Colin Barker continues his series on 'Where We Stand', the Socialist Workers Party's statement of principles printed each week in Socialist Worker
Why insist on the need for revolution? Surely, there must be a better way? Why not set out to elect socialist MPs who can legally and constitutionally vote in the principles of a new society? Wouldn't that be more in line with British political traditions? Wouldn't it save a lot of unnecessary violence?
First, 'British traditions' rest on revolution. Parliament's supremacy over the king was established with all the constitutional moderation that Oliver Cromwell and his New Model Army could muster-in other words, by revolutionary force.
How did workers first gain a share in the vote? With mass demonstrations and riots. How did women get the vote? Through the battles of the suffragettes and suffragists. Every small step in the expansion of popular rights and democracy has been won through mass collective action.
Second, the question of violence can't be discussed in the abstract. What is remarkable about workers' movements throughout history is how peaceful they have been. It is the ruling classes who have-in defence of their power and privileges-regularly turned to violent means.
To be sure, faced with threats of police and army violence, workers do need to develop means to defend themselves.
But the most important such means-essential in any genuine revolution-is not the brick, the bullet or the barricade. It is the political argument with soldiers and police, that they should abandon the ruling class and come over to the people.
The 'parliamentary road to socialism' has a number of fatal weaknesses. Once elected, MPs immediately fall out of the control of those who elect them. There are no rights of recall. MPs are loyal to their party whips, not the wishes of their constituents. A majority of British voters opposed the attack on Iraq, but the government went ahead anyway.
The schedule of parliamentary elections, every four or five years, does not match the real tempo of social and political struggle. A government can be massively unpopular, yet remain in office.
Parliament does not even control the state. Senior civil servants, police and army officers, judges and the like are appointed, not elected. Often they pursue their own anti-democratic agendas. They even control the process of dealing with complaints against themselves.
A large part of the real decisions that matter in our lives are, anyway, made outside the state entirely, in the boardrooms of capitalist corporations, where MPs have no more say than you and me. Parliaments deal with general laws, but the real work of government deals with specific cases: contracts with big companies, arms sales, schemes for privatising hospitals and schools, deporting refugees.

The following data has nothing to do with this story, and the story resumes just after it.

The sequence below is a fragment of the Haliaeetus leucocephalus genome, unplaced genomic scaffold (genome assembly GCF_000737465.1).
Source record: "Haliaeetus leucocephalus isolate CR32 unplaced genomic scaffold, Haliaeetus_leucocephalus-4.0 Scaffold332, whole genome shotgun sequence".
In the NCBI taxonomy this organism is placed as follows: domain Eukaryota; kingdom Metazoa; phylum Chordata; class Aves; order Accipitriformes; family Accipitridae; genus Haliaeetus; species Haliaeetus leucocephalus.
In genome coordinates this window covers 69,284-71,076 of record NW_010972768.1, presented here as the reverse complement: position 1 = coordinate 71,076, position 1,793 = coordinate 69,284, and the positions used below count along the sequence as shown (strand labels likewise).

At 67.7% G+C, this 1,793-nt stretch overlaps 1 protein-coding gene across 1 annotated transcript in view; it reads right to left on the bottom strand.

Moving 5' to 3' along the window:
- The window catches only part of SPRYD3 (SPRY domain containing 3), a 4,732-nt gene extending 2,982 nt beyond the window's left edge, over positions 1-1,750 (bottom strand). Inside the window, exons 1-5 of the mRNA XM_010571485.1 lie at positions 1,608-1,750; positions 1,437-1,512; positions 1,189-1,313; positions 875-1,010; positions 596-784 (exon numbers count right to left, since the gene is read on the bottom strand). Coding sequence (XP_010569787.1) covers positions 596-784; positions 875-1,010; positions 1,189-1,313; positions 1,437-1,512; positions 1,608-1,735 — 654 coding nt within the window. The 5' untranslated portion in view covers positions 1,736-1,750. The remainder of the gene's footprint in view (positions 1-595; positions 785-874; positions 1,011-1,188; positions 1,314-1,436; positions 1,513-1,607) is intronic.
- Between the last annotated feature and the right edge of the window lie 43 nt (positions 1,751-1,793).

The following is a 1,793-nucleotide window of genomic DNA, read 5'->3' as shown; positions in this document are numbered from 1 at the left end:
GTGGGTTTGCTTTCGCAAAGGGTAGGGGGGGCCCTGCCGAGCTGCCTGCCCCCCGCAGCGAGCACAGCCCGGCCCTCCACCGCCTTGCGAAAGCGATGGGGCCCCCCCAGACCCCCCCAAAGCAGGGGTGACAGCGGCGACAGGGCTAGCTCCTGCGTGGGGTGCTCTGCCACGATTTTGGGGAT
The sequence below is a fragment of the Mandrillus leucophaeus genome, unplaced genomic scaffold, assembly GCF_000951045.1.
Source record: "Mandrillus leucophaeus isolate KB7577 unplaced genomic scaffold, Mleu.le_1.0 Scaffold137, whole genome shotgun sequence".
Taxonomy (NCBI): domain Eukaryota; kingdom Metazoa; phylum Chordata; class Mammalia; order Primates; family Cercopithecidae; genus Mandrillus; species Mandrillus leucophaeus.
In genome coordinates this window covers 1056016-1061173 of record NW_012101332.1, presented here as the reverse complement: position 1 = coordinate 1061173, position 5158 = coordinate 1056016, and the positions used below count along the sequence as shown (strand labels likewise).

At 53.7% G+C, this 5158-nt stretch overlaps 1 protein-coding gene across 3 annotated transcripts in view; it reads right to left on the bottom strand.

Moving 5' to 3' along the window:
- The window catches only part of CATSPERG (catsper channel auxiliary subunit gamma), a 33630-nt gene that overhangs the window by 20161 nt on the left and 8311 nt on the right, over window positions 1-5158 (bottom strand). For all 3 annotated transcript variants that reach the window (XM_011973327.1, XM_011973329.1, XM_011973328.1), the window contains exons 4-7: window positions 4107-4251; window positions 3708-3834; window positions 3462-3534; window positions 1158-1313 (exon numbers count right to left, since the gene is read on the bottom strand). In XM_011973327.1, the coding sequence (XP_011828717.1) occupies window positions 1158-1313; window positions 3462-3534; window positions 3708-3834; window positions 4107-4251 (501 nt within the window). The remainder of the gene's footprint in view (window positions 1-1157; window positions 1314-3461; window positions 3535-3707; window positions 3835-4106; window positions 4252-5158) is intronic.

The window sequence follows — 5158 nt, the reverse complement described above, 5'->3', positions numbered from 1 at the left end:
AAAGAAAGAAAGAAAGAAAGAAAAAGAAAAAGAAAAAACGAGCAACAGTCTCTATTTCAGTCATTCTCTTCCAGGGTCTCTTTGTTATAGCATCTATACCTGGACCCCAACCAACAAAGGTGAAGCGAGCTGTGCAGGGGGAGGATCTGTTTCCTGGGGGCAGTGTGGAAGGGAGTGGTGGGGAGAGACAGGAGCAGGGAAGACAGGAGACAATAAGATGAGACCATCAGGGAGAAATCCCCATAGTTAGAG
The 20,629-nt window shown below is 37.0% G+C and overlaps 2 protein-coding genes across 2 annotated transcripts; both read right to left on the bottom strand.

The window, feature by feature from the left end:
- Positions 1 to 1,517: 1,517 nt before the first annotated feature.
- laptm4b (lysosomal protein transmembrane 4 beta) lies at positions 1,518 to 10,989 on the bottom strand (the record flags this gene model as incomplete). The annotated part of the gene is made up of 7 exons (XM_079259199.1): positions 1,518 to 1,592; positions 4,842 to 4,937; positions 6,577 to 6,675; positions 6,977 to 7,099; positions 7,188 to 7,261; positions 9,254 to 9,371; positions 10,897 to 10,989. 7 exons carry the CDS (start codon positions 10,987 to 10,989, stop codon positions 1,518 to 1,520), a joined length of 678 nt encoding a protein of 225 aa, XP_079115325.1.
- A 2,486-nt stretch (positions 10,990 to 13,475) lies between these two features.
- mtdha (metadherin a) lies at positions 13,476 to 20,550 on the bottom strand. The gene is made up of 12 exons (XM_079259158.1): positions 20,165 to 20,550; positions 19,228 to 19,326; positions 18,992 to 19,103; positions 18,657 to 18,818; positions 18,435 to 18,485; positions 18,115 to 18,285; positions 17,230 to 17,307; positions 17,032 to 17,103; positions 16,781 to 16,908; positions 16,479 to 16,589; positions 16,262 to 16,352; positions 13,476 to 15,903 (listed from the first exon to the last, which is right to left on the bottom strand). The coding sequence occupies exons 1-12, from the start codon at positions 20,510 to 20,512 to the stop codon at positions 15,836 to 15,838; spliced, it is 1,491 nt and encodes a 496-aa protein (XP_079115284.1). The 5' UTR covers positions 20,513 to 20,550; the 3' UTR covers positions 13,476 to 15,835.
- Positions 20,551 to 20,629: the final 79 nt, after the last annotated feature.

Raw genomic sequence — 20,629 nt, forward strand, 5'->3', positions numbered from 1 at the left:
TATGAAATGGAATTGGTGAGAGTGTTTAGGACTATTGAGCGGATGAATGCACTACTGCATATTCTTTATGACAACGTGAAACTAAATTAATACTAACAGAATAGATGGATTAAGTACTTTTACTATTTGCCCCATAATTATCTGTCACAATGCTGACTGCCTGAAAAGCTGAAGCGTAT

These all involve issues of fundamental importance in people's lives, yet remain beyond the reach and competence of our 'elected misrepresentatives', the MPs.
As the great German socialist Rosa Luxemburg suggested a century ago, those who argue for a parliamentary road to socialism are actually proposing a different goal altogether-nothing more than a slightly modified version of capitalism.
If we don't think there's a 'parliamentary road' to socialism, are we against using parliament under all circumstances? Not at all.
When Bernadette Devlin became a Northern Ireland MP, she acted as a socialist MP should. She spent much of her time touring the country, urging workers to take strike action against the Tories. The day after Bloody Sunday in Derry in 1972, the Speaker tried to silence her. So she walked across the floor of the House of Commons and laid her fist into the home secretary of the time, Reginald Maudling.
That way, she made sure she was interviewed on TV. She used her parliamentary position to voice the immense anger of Northern Irish Catholics and all opponents of British rule in Northern Ireland.
The German revolutionary socialist Karl Liebknecht, an MP in the wartime German parliament, said his job was to 'speak through the window'-using the parliamentary platform to agitate against the war.
Parliament is a dungheap. But if you stand on top of it, your voice carries further. A socialist who is elected as an MP (or a councillor) wins a megaphone which is useful for socialist agitation. It doesn't make parliament any less of a dungheap.
In any situation where there is a real possibility of popular revolution, the cry of 'the parliamentary road' will be taken up loudly by the forces of reaction. In such a situation, those who want to hold the popular movement back will support parliament, and there will be a real contest between 'parliamentarism' and socialism from below.